3/8/1899 - 22/6/1979
Louis Chiron was one of the great pre-war drivers. He took part in many races and with various famous cars, From Bugatti to Mercedes and from Delage to Alfa Romeo. A native Monegasque, he won the 1931 the Monaco Grand Prix. Aged 56, he ended the 1955 Monaco Grand Prix in sixth place with a Lancia D50. For all his tallent as a driver he was however responsible for denouncing HellÃ© Nice as a Gestapo agent during the war. His unsubstantiated allegation totally destroyed Nice's life. Shunned by all she died in abject poverty in 1984. Louis Chiron died 43 years ago, he was 80
Louis Alexandre Chiron was the son of the maitre d'hotel at the Hotel de Paris in Monaco, and was born in the Principality in 1899.
As a teenager, Louis Chiron fell in love with cars and racing. He learned to drive at a young age and during World War I he had been requisitioned from the artillery section to serve as a chauffeur, legend has it, for Marshals Foch and Petain. He returned to Monaco after the war to become a professional dance partner. Despite the money to be made whirling appreciative ladies around the dance floor, it was motor racing that stirred Chiron's passion and, thanks to a wealthy American woman who was particularly impressed with his footwork, he was sponsored to take part in some minor races in 1925.
In 1926 he metAlfred Hoffmann, heir to the Hoffmann-La Roche pharmaceutical empire, who bought him a Type 35 Bugatti with which Chiron stole victory from the works teams at the Grand Prix du Comminges. He then stole Hoffmann's wife Baby, before joining Bugatti as a works driver for 1927.
Chiron began winning for Bugatti in 1928 and 1929 and even in 1930 when Bugatti's star had begun to wane Chiron he still managed to win at Spa and at the Aonaco Grand Prix in 1931.
In 1933 Chiron he teamed up with Rudolf Caracciola but Caracciola was sidelined early on after a huge crash at Monaco. Chiron continued in his private Alfa-Romeo until accepting an offer to join the works Alfa Romeo squd mid-season. He won in Marseilles, the Masaryk Grand Prix and the Spanish Grand Prix. He also took victory at Monthlery at the start of 1934. He then had a difficult time at Alfa Romeo and in 1936 he finally left to join Mercedes, however by that time Auto Union was the team to beat and Chiron quit Grand Prix racing to race for Lago-Talbot in sports car events.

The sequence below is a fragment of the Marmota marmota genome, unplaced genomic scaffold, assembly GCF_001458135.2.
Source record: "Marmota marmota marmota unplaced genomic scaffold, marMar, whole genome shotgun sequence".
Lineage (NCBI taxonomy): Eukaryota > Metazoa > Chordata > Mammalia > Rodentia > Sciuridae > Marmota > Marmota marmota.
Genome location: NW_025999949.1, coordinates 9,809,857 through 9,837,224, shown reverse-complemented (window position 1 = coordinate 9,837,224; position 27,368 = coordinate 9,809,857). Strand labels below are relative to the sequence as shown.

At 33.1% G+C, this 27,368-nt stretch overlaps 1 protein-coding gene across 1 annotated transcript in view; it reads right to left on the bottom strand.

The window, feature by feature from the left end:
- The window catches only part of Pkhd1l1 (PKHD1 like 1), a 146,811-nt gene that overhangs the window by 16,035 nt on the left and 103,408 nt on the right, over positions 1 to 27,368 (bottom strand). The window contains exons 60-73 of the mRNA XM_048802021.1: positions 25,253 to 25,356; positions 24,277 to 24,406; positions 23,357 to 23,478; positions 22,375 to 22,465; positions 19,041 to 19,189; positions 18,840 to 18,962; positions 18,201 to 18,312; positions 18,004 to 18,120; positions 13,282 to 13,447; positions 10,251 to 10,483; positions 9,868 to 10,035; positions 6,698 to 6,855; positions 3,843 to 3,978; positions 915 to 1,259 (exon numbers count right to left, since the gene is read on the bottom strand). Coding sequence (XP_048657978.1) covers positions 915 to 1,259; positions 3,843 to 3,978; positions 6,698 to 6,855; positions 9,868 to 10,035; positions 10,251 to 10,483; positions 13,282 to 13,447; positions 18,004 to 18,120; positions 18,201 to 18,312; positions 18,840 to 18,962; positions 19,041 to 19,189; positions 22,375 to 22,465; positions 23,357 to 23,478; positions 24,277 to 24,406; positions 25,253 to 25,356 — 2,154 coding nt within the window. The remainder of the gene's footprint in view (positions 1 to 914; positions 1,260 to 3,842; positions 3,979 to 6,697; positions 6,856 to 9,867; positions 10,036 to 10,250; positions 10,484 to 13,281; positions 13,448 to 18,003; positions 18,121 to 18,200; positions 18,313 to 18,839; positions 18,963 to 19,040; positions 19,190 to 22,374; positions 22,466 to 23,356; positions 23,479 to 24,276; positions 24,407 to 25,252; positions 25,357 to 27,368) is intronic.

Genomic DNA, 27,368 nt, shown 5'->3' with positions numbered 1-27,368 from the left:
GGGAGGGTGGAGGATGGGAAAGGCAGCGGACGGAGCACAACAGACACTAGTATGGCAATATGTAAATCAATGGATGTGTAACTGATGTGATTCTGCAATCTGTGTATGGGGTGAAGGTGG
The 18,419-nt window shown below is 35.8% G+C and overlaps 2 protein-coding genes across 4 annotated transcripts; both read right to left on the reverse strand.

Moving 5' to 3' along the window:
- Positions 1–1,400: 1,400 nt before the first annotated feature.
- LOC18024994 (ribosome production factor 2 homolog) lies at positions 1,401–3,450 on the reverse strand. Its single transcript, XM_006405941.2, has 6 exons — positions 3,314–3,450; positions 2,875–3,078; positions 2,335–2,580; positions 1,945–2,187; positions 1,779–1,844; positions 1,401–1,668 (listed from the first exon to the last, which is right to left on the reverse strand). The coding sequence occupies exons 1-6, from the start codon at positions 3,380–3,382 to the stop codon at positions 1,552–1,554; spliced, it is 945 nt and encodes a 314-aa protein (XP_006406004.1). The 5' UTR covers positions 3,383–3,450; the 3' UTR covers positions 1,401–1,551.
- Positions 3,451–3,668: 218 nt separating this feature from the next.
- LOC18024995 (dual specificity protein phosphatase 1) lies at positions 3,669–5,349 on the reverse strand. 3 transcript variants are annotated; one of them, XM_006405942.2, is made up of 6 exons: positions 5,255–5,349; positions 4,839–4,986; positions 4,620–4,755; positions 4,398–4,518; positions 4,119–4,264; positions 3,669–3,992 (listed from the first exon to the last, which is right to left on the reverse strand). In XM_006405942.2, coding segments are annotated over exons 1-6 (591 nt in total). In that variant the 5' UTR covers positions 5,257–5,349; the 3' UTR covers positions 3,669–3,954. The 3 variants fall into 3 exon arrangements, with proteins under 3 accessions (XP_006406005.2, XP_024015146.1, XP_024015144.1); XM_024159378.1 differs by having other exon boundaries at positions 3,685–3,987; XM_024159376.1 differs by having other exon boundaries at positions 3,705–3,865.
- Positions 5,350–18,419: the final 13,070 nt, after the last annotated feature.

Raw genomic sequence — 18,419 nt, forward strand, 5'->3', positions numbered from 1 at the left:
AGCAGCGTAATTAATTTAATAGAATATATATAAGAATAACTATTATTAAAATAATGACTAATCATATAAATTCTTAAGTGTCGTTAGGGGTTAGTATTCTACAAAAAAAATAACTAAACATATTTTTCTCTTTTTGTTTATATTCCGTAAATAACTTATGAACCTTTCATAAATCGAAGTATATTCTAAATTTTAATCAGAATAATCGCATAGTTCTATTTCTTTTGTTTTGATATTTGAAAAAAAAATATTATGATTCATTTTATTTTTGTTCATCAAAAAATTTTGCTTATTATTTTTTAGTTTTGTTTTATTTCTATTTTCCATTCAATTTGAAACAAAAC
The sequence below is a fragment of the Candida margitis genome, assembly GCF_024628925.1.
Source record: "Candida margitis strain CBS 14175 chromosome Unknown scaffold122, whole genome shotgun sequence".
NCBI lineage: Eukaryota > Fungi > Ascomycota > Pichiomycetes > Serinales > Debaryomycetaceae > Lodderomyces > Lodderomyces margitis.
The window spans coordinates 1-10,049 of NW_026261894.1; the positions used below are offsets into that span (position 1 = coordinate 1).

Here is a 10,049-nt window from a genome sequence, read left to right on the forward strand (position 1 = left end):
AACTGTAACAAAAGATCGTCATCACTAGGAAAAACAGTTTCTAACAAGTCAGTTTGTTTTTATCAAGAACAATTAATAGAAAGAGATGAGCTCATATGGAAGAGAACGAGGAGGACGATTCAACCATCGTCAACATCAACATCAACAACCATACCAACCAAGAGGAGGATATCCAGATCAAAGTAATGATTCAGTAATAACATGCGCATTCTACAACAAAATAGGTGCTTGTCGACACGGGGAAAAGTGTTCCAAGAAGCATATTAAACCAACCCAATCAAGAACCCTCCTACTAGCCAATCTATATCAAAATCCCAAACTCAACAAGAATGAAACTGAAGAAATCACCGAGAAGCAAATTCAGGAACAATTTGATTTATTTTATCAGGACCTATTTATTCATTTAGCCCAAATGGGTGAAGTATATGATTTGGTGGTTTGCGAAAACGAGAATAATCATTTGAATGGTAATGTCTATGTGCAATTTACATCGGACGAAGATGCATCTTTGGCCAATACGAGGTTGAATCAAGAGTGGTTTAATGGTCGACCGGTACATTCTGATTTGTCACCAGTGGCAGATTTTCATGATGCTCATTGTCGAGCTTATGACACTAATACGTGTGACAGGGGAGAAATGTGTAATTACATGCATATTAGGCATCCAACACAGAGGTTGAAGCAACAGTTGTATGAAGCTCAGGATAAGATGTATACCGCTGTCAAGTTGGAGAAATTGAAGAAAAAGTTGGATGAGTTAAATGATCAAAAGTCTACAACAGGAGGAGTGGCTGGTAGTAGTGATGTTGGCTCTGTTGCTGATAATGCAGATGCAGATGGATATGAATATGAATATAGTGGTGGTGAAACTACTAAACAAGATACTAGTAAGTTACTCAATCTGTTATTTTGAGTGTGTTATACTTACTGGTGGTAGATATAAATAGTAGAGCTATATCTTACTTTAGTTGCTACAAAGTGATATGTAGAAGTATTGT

Louis Chiron retired in 1938 and with the outbreak of World War II the following year motor racing was also put on hold. When racing resumed, Chiron made a comeback and drove a Talbot-Lago to victory in two French Grand Prix races. In 1949, the first Monte Carlo Rally after World War II took place and a large celebration party was given in Monaco. In what is now regarded as one of the black moments of Chiron's life, at the party, in front of numerous race organizers, race drivers, and celebrities, Chiron denounced the female driver Hellé Nice by declaring that she had been an agent of the Gestapo during the war. This has an ironic cast, in that the lure of a superior car led Chiron to join the Mercedes Benz team before the war when the Nazis were using it as an object of propaganda for their philosophy of racial superiority, at a time when his Jewish colleague and rival René Dreyfus could not. His unsubstantiated allegation totally destroyed Nice's life and she would be shunned by all, dying in abject poverty.
By the time the new Formula 1 circuit was organized for the 1950 racing season, age was beginning to catch up with him but he still won the 1954 Monte Carlo Rally paired with Swiss racing driver Ciro Basadonna. In F1 racing, Chiron did manage a podium finish in his fifteen races and in 1955, in front of a hometown Monte Carlo crowd, a few weeks before his 56th birthday he became the oldest driver to compete in a Formula 1 race. To the applause of Prince Rainier and his many fans he guided his Lancia D50 to a sixth place finish.
After a remarkable 35 years in racing, on his retirement Chiron still remained active as an executive with the organization running the Monaco Grand Prix who honored him with a statue erected along the Grand Prix racecourse and named one of the track's curves for him. Louis Chiron held the most podiums in Bugatti cars, and the 21st Century Bugatti company remembered him with a concept car named in his honor.
- Belgian Grand Prix : 1930
- Czechoslovakian Grand Prix : 1931, 1932, 1933
- French Grand Prix : 1931, 1934, 1937, 1947, 1949 (Reims)
- German Grand Prix : 1929
- Italian Grand Prix : 1928
- Spanish Grand Prix : 1928, 1929, 1933
- Grand Prix du Comminges : 1947
- Grand Prix de Marseilles : 1933
- Grand Prix de Nice : 1932
- Spa 24 hours : 1933